Straight men who have sex with men do so for a number of reasons, but in general such activity is about physical release and sexual behaviors, not about attraction or desire for another man.
Transgender people--more specifically, people who were born male but present themselves as female--are Brazil's single most marginalized group.
Cross-dressers have often been misunderstood and maligned, especially in societies with rigid gender roles.
Butch-femme identities are controversial and difficult to define with precision, but both roles subvert prescribed gender and sexual expectations; ultimately, the butch-femme dynamic is a unique way of living and loving.
Androgyny, a psychological blending of gender traits, has long been embraced by strong women, soft men, members of queer communities, and others who do not easily fit into traditionally defined gender categories.
The confrontations between police and demonstrators at the Stonewall Inn in New York City the weekend of June 27-29, 1969 mark the beginning of the modern glbtq movement for equal rights.
The Women's Liberation Movement, which flourished during the 1970s, constitutes the largest and most widely publicized social movement of women in history.
Mixed-orientation marriages--those in which one partner is straight and the other is gay or lesbian--often end in divorce, but such an ending is not inevitable.
Barbara Gittings (left) with partner Kay Lahusen.
On October 1, 2012, Philadelphia marked the beginning of LGBT History Month by dedicating a city center block in honor of Barbara Gittings, the late glbtq activist who resided in the city for thirty years.
As Mike Dunne reports in CBS Philly, a community choir heralded the dedication of the block of Locust Street in Philadelphia's "gayborhood" between 12th and 13th Streets as "Barbara Gittings Way."
Gittings (1932-2007), sometimes known as the "Mother of the LGBT Rights Movement," was instrumental in having homosexuality removed from the American Psychiatric Association's list of mental disorders; founded the New York chapter of the Daughters of Bilitis and edited its magazine, The Ladder; and worked tirelessly within the American Library Association to make materials with glbtq content more accessible to the reading public.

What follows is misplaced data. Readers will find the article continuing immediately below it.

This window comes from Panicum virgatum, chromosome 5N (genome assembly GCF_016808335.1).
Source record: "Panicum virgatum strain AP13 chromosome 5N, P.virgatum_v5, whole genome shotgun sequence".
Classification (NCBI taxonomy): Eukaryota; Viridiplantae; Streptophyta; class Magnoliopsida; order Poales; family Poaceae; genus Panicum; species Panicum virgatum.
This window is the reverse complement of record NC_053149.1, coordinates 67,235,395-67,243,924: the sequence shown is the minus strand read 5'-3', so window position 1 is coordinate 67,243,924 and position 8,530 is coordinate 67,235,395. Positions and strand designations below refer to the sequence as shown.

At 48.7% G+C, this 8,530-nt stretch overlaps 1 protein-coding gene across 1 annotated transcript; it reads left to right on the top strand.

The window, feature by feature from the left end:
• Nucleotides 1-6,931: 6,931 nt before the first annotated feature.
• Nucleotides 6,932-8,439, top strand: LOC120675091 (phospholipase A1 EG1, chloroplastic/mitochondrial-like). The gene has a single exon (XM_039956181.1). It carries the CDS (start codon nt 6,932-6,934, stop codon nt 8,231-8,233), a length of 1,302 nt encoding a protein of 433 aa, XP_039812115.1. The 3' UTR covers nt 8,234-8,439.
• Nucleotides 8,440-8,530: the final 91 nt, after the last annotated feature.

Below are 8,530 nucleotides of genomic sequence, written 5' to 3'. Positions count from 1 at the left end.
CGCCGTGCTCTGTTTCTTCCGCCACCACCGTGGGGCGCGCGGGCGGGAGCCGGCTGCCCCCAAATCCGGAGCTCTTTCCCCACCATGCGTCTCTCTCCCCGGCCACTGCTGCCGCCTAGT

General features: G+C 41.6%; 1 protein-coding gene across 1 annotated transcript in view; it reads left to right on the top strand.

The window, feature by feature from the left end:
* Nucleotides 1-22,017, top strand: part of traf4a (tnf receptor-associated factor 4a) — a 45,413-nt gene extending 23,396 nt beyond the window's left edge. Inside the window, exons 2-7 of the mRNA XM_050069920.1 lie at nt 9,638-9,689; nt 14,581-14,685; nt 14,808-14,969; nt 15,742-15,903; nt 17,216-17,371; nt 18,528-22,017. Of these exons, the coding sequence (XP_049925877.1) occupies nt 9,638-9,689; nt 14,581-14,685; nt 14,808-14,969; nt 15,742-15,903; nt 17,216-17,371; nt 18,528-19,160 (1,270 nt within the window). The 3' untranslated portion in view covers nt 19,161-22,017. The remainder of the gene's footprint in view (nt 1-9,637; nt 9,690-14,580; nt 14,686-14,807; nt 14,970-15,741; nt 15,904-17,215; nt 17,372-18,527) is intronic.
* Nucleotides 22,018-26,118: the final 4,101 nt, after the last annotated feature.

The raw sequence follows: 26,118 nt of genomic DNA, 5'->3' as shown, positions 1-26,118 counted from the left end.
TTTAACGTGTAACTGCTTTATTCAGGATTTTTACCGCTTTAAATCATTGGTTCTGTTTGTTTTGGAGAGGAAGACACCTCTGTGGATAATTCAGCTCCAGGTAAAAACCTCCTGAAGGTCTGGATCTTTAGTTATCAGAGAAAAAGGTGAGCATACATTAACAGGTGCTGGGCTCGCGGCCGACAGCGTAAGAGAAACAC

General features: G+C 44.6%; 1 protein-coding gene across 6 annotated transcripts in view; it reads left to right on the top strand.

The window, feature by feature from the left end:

Gittings, along with Frank Kameny, helped steer the American homophile movement toward greater militancy, including the embrace of direct action tactics. She and Kameny organized and participated in early gay rights demonstrations, picketing the White House in 1965 to protest federal employment discrimination and also participating in annual demonstrations on July 4 at Philadelphia's Independence Hall.
The renaming of the block of Locust Street "Barbara Gittings Way" was spearheaded by Malcolm Lazin of Philadelphia's Equality Forum.
"She really stepped forward in 1965, at a moment in time when almost no one was out." Lazin told Dunne. "It was really a remarkably courageous thing that she did. She, like a Rosa Parks, helped to launch a civil rights movement."
As Jen Colletta reported in the Philadelphia Gay News in June, the proposal to name the block Barbara Gittings Way sailed through the Philadelphia City Council when it was proposed by the Equality Forum and sponsored by Councilman Mark Squilla.
"Washington, D.C., has a Frank Kameny Way and San Francisco has a Harvey Milk Plaza, so we thought it was important we in Philadelphia honor Barbara, who we view as the mother of the LGBT civil-rights movement," Lazin told the PGN.
Councilman Squilla was enthiastic about designating the particular block in Gittings' honor. "What better place than right in the Gayborhood? That block of Locust is right in the middle of the Gayborhood and a location that people can really relate to. I thought it seemed like a good fit."
Gittings' longtime partner Kay Lahusen also welcomed the initiative.
"I know Barbara would have been thrilled by this turn of events had she lived to see it," she said. "I'm very grateful to Equality Forum for initiating this idea and especially am happy that this block is in the very heart of the Gayborhood."
In the video below, from the Equality Forum documentary "Our Pioneers," Gittings speaks of her early activism.